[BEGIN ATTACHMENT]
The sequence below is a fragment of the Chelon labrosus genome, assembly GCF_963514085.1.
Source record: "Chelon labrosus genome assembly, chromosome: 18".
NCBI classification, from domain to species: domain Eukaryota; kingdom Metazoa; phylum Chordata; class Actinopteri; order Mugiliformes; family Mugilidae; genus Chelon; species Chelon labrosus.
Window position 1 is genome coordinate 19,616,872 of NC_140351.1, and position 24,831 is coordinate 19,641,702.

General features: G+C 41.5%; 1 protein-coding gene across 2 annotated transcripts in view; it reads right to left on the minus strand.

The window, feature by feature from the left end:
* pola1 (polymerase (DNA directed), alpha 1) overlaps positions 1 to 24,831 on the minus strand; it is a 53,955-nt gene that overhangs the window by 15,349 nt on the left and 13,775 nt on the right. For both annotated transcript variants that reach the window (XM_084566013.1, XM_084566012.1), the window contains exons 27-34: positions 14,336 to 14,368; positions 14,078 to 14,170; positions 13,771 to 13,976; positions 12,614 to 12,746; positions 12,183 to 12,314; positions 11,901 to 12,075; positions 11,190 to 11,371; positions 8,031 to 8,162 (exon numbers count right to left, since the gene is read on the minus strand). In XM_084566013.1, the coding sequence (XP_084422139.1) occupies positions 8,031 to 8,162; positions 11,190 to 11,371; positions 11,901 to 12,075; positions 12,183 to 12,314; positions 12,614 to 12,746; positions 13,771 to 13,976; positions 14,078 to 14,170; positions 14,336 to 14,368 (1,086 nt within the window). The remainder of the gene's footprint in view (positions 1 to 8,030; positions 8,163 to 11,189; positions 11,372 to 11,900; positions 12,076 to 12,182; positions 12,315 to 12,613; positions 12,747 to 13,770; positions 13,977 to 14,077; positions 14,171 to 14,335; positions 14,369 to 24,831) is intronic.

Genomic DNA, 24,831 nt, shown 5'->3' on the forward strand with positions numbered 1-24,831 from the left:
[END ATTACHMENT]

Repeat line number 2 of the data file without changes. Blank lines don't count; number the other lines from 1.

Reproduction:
Source record: "Chelon labrosus genome assembly, chromosome: 18".